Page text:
Publications on European economic policy
Policy Note 2019/1 | April 2019While a consensus has formed that the eurozone’s economic governance mechanisms must be reformed, and some progress has been made on this front, what has been agreed to so far falls short of what is needed to address the central imbalances caused by the eurozone setup, according to Paolo Savona.
The key elements that are missing from the current package of reforms are interrelated: a common insurance scheme for bank deposits, the possible regulation of banks’ sovereign exposure, and the existence of a common safe asset. Savona outlines a proposal to increase the supply of safe assets provided by a common European issuer (the European Stability Mechanism) and explains how the plan could be made economically and politically satisfactory to all member states while facilitating progress on the deposit insurance and sovereign exposure issues.Download:Associated Programs:Author(s):Paolo Savona
Policy Note 2013/5 | May 2013
The EU and the Pillage of the Indebted CountriesThe European Union (EU) is a treaty-based organization that was set up after World War II as a means of putting an end to a favorite practice of the Europeans: sorting out their national differences by engaging in bloody warfare. The European experiment—the formation of a Common Market, which led eventually to economic and monetary union—has been linked to some remarkable outcomes: Europe has experienced its longest period of peace since the end of World War II, and war among European member-states now seems highly unlikely. Naturally, senior EU officials never miss an opportunity to remind the public of this achievement whenever the policies of the “new Rome” are questioned by a European citizenship fed up with authoritarian decision-making processes by the EU core, bank bailouts masquerading as national bailouts, austerity policies—and what amounts to the pillaging of the debtor countries by the center.Download:Associated Program:Author(s):C. J. Polychroniou
The Crisis of Finance-dominated Capitalism in the Euro Area, Deficiencies in the Economic Policy Architecture, and Deflationary Stagnation Policies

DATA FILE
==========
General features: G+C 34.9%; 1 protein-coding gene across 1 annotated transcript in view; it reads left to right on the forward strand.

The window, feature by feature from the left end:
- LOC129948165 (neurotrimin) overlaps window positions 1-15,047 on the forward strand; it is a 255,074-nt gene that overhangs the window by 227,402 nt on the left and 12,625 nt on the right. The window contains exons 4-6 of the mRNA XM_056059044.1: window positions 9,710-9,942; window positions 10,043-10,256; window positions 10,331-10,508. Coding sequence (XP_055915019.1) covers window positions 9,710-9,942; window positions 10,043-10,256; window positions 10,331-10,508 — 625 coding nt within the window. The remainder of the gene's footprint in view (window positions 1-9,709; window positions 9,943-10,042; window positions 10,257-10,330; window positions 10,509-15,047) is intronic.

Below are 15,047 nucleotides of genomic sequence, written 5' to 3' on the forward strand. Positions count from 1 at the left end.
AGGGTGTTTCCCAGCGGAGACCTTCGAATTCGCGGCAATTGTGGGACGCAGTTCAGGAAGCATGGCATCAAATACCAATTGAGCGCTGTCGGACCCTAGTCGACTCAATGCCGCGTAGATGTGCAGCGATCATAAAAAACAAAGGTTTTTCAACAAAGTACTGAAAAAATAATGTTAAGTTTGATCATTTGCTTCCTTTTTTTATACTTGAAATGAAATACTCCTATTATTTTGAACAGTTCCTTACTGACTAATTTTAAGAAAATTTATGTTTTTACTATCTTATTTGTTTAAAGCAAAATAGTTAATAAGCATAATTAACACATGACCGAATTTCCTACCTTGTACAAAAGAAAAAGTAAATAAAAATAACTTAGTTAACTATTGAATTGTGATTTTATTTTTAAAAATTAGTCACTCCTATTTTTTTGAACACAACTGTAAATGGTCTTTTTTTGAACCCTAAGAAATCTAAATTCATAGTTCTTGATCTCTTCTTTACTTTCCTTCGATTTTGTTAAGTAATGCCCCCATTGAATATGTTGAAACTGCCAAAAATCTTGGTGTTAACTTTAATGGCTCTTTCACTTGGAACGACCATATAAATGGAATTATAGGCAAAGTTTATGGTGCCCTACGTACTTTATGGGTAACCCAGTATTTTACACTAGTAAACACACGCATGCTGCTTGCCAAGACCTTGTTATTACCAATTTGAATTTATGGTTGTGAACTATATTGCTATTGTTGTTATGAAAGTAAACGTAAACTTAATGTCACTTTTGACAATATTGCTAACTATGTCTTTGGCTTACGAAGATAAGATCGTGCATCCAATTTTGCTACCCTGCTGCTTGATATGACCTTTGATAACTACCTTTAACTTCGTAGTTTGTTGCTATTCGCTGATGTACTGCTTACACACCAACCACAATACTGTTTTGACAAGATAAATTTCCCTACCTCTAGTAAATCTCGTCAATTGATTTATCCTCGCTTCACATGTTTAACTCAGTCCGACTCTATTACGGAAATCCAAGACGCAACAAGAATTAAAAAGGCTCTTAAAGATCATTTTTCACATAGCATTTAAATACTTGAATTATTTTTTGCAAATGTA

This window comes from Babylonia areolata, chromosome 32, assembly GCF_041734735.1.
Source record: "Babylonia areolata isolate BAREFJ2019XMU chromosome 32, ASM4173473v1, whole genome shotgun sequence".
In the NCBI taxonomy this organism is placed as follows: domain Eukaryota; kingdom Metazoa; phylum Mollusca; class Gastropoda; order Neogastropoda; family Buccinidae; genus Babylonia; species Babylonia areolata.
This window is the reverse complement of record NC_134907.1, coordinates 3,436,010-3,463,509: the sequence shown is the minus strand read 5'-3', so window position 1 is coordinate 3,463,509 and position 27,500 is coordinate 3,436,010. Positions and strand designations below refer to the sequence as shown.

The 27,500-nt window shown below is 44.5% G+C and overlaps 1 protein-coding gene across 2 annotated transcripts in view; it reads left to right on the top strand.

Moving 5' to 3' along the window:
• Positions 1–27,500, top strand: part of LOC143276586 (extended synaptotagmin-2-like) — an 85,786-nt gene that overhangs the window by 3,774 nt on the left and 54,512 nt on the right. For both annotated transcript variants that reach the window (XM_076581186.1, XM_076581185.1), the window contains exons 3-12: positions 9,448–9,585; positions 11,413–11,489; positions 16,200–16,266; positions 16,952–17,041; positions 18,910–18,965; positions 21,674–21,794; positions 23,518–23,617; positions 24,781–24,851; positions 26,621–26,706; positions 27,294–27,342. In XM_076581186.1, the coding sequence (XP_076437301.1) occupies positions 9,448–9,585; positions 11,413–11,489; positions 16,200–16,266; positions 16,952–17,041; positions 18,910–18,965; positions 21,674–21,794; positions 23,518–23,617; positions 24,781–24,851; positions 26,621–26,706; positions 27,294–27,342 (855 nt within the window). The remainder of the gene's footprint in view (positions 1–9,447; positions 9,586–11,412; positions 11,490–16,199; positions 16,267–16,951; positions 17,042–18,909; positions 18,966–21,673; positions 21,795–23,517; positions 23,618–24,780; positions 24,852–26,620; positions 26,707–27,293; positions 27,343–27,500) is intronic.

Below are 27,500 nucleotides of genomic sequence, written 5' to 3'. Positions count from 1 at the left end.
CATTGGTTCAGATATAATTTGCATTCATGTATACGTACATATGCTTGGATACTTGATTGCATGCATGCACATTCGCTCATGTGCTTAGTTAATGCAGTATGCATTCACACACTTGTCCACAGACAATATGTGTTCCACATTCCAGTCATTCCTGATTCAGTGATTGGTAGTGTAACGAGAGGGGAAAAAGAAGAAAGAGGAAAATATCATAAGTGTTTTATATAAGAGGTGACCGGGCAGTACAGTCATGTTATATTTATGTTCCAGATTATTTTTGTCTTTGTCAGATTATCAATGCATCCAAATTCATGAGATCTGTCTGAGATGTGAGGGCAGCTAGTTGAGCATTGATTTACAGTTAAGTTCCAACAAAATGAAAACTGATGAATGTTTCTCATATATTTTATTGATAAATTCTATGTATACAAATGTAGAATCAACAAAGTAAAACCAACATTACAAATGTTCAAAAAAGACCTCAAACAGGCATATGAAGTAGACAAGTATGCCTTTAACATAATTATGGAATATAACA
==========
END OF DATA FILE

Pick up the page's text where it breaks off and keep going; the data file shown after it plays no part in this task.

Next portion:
Working Paper No. 734 | October 2012
In this paper the euro crisis is interpreted as the latest episode in the crisis of finance-dominated capitalism. For 11 initial Euro area countries, the major features of finance-dominated capitalism are analyzed; specifically, the increasing inequality of income distribution and the rising imbalances of current accounts. Against this background, the euro crisis and the economic policy reactions of European governments and institutions are examined. It is shown that deflationary stagnation policies have prevailed since 2010, resulting in massive real GDP losses; some improvement in the price competitiveness of the crisis countries but considerable and persistent current account imbalances; reductions in government deficit–to-GDP ratios but continuously rising trends in gross government debt–to-GDP ratios; a risk of further recession for the euro area as a whole—and the increasing threat of the euro’s ultimate collapse. Therefore, an alternative macroeconomic policy approach tackling the basic contradictions of finance-dominated capitalism and the deficiencies of European economic policy institutions and strategies—in particular, the lack of (1) an institution convincingly guaranteeing public debt and (2) a stable and sustainable financing mechanism for acceptable current account imbalances—is outlined.Download:Associated Program:Author(s):